Saturday, June 07, 2008
Hillary Nails It; Endorses Obama
Moments ago, Senator Clinton officially announced her support for Barack Obama. Hillary Clinton made history over the past 16 months -- not just because she has broken barriers, but because she has inspired millions of Americans with her strength, her courage, and her commitment to causes like universal health care that make a difference in the lives of all Americans.
Please take a minute to thank her for her hard work and for supporting this campaign.
Obama's website is displaying the above message and I wanted to include it here. You know how hard I can be on both Hillary and Bill Clinton, but today is the day for coming together, as Democrats and as human beings who want to join forces and defeat the negative forces that have been pulling us down for too long in so many critical ways. Now we need to unite behind our best hope for change at the national level, reach out to everyone who has been active in this extraordinary primary season, join our energies and work for the change door to door, phone call by phone call, dollar for dollar, up and down the ticket. Lives are literally in the balance.
I thought Hillary Clinton gave a soaring and inspiring concession speech today that hit all the right notes, gracefully and with dignity. She brought home the truly historic nature of her campaign, as well as that of Barack Obama, and articulated beautifully so many of the ideals and values we share as Democrats -- for equality, for justice, for the environment, for peace, for lifting one another up, for creativity and gumption, for moving humans forward into better ways of relating, working and being.
Of course given the often brutal nature of politics and power, as well as our flaws, foibles and fumbles, none of us lives up to these ideals all the time, or even most of the time. The important thing is that we try. And keep trying. That we continue to wring out the best we can from every situation, from every challenge. And work together despite our differences to replace fearmongering with hope this November. As Hillary said, echoing Obama's moving message: Yes We Can.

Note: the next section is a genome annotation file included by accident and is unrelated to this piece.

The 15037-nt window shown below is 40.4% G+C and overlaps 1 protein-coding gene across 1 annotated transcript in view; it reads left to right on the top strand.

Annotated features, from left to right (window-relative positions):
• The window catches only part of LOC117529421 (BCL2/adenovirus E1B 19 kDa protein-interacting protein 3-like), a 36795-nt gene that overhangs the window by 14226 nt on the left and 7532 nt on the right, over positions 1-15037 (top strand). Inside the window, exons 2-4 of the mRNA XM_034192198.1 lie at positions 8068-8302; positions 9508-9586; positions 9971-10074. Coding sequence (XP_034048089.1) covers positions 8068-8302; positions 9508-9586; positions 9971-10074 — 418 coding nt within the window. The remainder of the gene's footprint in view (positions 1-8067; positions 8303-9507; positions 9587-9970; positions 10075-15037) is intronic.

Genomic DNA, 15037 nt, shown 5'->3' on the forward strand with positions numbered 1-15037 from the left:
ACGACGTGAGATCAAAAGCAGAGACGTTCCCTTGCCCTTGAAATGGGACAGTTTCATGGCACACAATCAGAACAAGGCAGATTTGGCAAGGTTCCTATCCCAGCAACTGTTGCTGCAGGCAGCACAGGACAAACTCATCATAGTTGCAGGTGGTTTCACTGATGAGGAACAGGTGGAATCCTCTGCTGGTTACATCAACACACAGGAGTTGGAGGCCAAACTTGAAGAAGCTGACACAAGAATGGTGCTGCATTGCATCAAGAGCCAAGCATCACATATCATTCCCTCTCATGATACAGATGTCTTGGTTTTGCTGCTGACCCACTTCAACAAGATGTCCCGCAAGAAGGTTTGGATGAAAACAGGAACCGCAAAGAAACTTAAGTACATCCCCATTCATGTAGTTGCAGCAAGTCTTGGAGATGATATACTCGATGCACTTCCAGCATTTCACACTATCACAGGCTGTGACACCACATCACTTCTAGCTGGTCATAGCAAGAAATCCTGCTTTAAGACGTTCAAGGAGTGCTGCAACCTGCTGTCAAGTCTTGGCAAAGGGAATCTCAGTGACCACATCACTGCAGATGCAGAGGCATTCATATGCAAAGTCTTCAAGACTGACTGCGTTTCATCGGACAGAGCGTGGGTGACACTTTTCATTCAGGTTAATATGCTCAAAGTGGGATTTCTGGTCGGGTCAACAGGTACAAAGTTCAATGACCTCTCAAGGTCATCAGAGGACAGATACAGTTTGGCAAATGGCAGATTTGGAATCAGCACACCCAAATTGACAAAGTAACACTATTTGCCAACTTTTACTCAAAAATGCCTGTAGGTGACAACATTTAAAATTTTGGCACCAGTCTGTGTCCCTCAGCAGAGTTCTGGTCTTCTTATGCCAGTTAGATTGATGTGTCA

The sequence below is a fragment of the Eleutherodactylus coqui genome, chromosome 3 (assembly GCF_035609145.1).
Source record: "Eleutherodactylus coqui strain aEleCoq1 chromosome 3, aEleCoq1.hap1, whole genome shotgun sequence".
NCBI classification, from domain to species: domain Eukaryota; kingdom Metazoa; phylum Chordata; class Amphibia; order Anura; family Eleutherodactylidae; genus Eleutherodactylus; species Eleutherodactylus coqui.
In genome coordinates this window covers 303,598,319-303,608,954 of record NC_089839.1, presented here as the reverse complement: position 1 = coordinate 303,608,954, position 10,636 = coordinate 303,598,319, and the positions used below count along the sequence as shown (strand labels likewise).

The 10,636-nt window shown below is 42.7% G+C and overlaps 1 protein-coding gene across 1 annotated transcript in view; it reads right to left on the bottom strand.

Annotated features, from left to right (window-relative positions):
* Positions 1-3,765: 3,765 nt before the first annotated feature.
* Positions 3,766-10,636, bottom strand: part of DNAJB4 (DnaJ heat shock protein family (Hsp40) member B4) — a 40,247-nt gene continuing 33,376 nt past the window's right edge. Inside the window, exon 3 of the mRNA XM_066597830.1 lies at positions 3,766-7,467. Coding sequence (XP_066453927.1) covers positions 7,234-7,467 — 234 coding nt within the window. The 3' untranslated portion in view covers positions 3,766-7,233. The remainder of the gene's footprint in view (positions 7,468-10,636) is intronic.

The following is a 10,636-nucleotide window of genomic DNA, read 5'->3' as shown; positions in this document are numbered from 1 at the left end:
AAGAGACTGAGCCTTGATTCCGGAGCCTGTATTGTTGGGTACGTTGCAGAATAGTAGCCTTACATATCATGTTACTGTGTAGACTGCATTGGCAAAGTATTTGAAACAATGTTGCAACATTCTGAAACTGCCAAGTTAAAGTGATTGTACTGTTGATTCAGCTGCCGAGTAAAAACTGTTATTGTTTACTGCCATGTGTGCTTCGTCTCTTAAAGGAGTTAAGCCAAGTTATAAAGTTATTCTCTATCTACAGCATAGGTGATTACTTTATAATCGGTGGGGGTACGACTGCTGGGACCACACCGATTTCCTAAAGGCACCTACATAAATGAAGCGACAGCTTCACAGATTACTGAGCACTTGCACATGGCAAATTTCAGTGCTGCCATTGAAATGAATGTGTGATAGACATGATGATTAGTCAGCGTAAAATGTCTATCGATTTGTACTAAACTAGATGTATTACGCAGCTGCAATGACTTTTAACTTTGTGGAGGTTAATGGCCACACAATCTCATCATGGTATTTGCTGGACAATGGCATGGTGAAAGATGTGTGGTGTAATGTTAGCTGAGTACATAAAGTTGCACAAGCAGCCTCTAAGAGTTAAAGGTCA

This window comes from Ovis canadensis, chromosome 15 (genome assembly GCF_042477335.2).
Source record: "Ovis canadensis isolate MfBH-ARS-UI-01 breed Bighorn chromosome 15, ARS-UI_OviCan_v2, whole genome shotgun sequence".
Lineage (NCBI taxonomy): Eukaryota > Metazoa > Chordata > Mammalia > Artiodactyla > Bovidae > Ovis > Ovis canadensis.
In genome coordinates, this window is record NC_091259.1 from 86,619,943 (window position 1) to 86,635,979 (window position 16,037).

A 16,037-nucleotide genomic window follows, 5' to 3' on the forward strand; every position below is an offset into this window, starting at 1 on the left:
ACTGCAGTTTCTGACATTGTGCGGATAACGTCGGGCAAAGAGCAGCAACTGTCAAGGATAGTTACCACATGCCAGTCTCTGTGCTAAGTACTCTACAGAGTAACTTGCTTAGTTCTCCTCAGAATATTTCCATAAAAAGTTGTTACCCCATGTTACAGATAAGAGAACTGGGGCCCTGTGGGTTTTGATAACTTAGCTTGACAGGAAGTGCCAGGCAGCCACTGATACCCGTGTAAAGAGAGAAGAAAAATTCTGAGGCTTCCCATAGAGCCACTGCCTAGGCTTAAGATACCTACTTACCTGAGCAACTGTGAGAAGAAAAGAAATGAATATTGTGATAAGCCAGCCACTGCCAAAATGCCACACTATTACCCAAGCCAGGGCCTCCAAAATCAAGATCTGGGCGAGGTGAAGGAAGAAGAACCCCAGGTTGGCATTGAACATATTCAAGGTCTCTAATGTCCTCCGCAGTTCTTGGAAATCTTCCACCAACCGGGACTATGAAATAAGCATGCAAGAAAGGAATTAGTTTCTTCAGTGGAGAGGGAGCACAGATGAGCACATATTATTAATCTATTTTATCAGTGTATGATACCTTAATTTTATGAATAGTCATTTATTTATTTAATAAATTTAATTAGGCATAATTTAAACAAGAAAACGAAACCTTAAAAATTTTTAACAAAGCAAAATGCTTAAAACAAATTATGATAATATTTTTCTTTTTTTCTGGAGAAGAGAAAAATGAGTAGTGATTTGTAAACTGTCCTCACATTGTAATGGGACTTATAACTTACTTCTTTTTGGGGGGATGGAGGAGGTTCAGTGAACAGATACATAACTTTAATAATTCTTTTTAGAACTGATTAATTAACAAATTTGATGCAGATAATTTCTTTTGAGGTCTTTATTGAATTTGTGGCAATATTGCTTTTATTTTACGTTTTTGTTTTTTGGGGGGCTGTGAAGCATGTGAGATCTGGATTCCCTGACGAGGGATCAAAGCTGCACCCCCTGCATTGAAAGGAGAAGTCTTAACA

Of course the true test of HIllary's dedication to a presidential win for us this November will come in seeing what actions she puts behind her words, and the kind of commitment she urges her supporters to make to Obama as we go forward. But today, I feel relieved, optimistic, fired up and ready to go. I'm that corny. And that Democratic at my core.
Excerpt of speech:
Just think how much more progress we could have made over the past 40 years if we'd had a Democratic president. Think about the lost opportunities of these past seven years on the environment and the economy, on health care and civil rights, on education, foreign policy and the Supreme Court.
Imagine how far we could have come, how much we could have achieved if we had just had a Democrat in the White House.
We cannot let this moment slip away. We have come too far and accomplished too much.
Now, the journey ahead will not be easy. Some will say we can't do it, that it's too hard, we're just not up to the task. But for as long as America has existed, it has been the American way to reject can't-do claims and to choose instead to stretch the boundaries of the possible through hard work, determination, and a pioneering spirit.